Illustrations from The Rooster Who Would Not Be Quiet! written by Carmen Agra Deedy, © 2017 by Eugene Yelchin. Used with permission from Scholastic Press/Scholastic.

A parable about refusing to remain silent in the face of injustice, this defiant rooster’s infectious call of “Kee-kee-ree-KEE!” will inspire readers to crow along, their voices echoing loudly for all to hear.

(Honorable Mention: “The Legend of Rock Paper Scissors” by Drew Daywalt, ill. Adam Rex; “Peep and Egg: I am Not Taking a Bath!” by Laura Gehl, ill. Joyce Wan; “This is My Dream” by Langston Hughes, ill. Daniel Miyares; “Snow Scene” by Richard Jackson, ill. Laura Vaccaro Seeger; “Winter Dance” by Marion Dane Bauer, ill. Richard Jones)

Most Exuberant/Fun: When’s My Birthday? by Julie Fogliano, ill. Christian Robinson (Macmillan)

I'm not sure how writer Julie Fogliano and illustrator Christian Robinson managed to stuff 365 days' worth of enthusiasm and anticipation into one slim book, but they did. With playful illustrations and text that bounces like a bouquet of balloons, if you were to blow out your candles and wish for a perfect birthday book, this is what you'd get. (see full reviews originally in the Horn Book and NPR’s Book Concierge.)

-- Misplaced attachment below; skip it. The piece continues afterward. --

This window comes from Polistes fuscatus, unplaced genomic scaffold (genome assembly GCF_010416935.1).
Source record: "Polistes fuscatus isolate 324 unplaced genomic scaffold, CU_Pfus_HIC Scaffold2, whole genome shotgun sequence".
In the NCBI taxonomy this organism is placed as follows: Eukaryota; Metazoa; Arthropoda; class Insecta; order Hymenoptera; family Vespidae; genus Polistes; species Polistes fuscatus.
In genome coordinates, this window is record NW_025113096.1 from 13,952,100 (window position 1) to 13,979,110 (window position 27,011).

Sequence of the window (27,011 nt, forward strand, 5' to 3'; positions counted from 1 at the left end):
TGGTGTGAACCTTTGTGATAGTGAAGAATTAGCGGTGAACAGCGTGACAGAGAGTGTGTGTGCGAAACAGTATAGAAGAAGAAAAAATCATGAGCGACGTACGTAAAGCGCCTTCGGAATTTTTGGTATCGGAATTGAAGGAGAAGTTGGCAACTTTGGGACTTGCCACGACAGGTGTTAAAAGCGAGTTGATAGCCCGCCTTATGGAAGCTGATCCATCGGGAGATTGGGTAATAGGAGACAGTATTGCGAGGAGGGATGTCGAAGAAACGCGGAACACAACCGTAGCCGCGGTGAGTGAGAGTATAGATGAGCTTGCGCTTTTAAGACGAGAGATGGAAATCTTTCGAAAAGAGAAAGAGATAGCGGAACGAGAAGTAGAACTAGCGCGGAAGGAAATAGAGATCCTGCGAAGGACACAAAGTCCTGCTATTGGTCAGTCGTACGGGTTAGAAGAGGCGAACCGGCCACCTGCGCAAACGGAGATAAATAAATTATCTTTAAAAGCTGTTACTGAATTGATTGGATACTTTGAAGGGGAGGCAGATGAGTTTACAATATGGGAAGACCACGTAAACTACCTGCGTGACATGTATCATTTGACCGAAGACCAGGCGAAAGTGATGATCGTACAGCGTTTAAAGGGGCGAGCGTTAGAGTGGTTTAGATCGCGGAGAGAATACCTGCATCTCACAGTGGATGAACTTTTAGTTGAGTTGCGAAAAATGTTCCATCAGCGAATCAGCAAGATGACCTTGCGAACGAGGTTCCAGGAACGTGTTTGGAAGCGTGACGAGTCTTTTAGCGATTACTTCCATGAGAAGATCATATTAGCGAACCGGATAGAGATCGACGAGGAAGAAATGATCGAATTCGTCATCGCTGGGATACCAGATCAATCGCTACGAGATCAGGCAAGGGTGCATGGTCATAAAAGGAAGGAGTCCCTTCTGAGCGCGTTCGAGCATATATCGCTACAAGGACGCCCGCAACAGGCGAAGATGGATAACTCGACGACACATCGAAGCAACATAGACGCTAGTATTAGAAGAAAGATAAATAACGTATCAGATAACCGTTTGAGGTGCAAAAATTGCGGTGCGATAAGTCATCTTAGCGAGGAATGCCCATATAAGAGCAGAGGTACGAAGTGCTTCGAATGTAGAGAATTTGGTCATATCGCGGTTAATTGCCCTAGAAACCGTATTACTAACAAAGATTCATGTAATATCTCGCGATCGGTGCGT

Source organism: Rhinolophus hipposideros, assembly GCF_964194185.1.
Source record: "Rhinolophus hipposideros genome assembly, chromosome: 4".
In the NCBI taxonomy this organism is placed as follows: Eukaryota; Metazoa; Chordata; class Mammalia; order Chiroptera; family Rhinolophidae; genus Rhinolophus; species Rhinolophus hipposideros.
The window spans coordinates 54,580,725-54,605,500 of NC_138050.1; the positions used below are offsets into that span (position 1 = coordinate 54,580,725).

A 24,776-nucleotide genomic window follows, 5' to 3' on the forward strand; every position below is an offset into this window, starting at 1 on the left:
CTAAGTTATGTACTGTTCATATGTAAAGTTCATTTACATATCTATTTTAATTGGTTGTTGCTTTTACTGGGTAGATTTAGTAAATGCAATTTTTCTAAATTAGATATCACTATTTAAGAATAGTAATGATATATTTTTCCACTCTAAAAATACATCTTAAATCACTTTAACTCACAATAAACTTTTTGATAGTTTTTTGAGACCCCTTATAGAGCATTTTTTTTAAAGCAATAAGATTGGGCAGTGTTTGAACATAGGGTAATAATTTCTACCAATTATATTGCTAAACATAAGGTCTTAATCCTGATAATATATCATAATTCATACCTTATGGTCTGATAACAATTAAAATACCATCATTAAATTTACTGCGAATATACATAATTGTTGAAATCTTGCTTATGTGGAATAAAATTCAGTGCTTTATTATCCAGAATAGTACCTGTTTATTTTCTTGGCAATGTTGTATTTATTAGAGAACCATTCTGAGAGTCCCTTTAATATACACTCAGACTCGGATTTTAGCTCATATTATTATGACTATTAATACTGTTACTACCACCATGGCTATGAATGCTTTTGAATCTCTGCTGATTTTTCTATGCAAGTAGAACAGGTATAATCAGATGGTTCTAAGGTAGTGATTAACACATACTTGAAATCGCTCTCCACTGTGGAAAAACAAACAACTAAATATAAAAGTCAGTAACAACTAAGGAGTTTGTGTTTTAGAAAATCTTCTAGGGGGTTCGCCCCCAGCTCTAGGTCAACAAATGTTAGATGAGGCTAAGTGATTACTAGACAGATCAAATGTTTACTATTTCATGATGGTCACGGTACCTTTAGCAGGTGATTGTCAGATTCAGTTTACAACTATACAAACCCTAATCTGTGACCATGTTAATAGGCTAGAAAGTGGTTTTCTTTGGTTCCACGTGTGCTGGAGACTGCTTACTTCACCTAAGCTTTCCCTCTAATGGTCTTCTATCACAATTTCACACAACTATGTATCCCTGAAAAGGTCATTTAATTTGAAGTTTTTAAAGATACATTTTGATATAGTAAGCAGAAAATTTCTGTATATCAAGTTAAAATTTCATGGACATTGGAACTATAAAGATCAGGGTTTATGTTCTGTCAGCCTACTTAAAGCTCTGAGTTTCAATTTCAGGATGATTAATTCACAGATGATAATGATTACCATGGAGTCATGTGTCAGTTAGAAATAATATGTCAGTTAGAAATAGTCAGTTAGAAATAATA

(Honorable Mention: “Balderdash!: John Newbery and the Boisterous Birth of Children’s Books” by Michelle Markel, ill. Nancy Carpenter; “Everywhere Wonder” by Matthew Swanson, ill. Robbi Behr; “Hooray for Books!” by Brian Won; “You Don’t Want a Unicorn” by Ame Dyckman, ill. Liz Climo; “Miguel and the Grand Harmony” by Matt de la Peña, ill. Ana Ramírez)

Most Powerful: Yo Soy Muslim: A Father’s Letter to His Daughter by Mark Gonzales, ill. Mehrdokht Amini (Simon & Schuster)

With current events as they are, it is heartbreaking and sobering to read Yo Soy Muslim and experience a father defending their family’s religion (and humanity) for his daughter’s benefit. But it is also inspiring to witness a parent fortifying their child with the loving strength of tradition, bolstering them for existence in an often hostile world. Of course I can’t do it justice, so I’ll leave off with Gonzales’ own beautiful words: “No matter what they say, know you are wondrous. A child of crescent moons, a builder of mosques, a descendent of brilliance, an ancestor in training. Say it with me: Yo soy Muslim. Our prayers were here before any borders were.”